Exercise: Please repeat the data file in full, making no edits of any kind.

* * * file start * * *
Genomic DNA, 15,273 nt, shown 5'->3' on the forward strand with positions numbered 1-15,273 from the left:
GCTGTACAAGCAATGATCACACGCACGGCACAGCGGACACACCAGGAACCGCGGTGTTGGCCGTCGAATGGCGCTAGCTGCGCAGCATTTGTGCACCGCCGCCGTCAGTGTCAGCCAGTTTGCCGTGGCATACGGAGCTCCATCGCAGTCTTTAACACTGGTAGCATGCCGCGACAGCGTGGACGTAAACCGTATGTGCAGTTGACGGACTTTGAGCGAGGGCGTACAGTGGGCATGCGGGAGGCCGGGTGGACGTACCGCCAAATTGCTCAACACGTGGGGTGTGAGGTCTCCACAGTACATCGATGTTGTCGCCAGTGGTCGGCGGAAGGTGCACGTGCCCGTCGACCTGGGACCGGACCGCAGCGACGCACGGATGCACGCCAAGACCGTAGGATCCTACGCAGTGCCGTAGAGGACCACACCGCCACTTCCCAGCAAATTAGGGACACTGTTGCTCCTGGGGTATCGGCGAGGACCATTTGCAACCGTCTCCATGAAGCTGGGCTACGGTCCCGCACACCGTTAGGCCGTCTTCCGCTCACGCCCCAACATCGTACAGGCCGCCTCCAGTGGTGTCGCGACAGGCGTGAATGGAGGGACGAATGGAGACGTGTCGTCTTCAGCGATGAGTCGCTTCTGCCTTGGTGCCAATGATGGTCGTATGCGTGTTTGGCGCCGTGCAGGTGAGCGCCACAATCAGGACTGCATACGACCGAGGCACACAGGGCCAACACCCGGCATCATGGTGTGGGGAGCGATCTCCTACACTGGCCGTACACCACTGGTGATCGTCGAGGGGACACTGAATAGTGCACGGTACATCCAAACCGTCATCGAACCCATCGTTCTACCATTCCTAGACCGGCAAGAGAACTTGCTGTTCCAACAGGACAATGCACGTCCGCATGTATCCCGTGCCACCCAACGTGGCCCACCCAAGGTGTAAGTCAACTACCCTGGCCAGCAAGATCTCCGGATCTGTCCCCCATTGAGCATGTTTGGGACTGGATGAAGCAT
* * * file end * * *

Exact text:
Genomic DNA, 15,273 nt, shown 5'->3' on the forward strand with positions numbered 1-15,273 from the left:
GCTGTACAAGCAATGATCACACGCACGGCACAGCGGACACACCAGGAACCGCGGTGTTGGCCGTCGAATGGCGCTAGCTGCGCAGCATTTGTGCACCGCCGCCGTCAGTGTCAGCCAGTTTGCCGTGGCATACGGAGCTCCATCGCAGTCTTTAACACTGGTAGCATGCCGCGACAGCGTGGACGTAAACCGTATGTGCAGTTGACGGACTTTGAGCGAGGGCGTACAGTGGGCATGCGGGAGGCCGGGTGGACGTACCGCCAAATTGCTCAACACGTGGGGTGTGAGGTCTCCACAGTACATCGATGTTGTCGCCAGTGGTCGGCGGAAGGTGCACGTGCCCGTCGACCTGGGACCGGACCGCAGCGACGCACGGATGCACGCCAAGACCGTAGGATCCTACGCAGTGCCGTAGAGGACCACACCGCCACTTCCCAGCAAATTAGGGACACTGTTGCTCCTGGGGTATCGGCGAGGACCATTTGCAACCGTCTCCATGAAGCTGGGCTACGGTCCCGCACACCGTTAGGCCGTCTTCCGCTCACGCCCCAACATCGTACAGGCCGCCTCCAGTGGTGTCGCGACAGGCGTGAATGGAGGGACGAATGGAGACGTGTCGTCTTCAGCGATGAGTCGCTTCTGCCTTGGTGCCAATGATGGTCGTATGCGTGTTTGGCGCCGTGCAGGTGAGCGCCACAATCAGGACTGCATACGACCGAGGCACACAGGGCCAACACCCGGCATCATGGTGTGGGGAGCGATCTCCTACACTGGCCGTACACCACTGGTGATCGTCGAGGGGACACTGAATAGTGCACGGTACATCCAAACCGTCATCGAACCCATCGTTCTACCATTCCTAGACCGGCAAGAGAACTTGCTGTTCCAACAGGACAATGCACGTCCGCATGTATCCCGTGCCACCCAACGTGGCCCACCCAAGGTGTAAGTCAACTACCCTGGCCAGCAAGATCTCCGGATCTGTCCCCCATTGAGCATGTTTGGGACTGGATGAAGCAT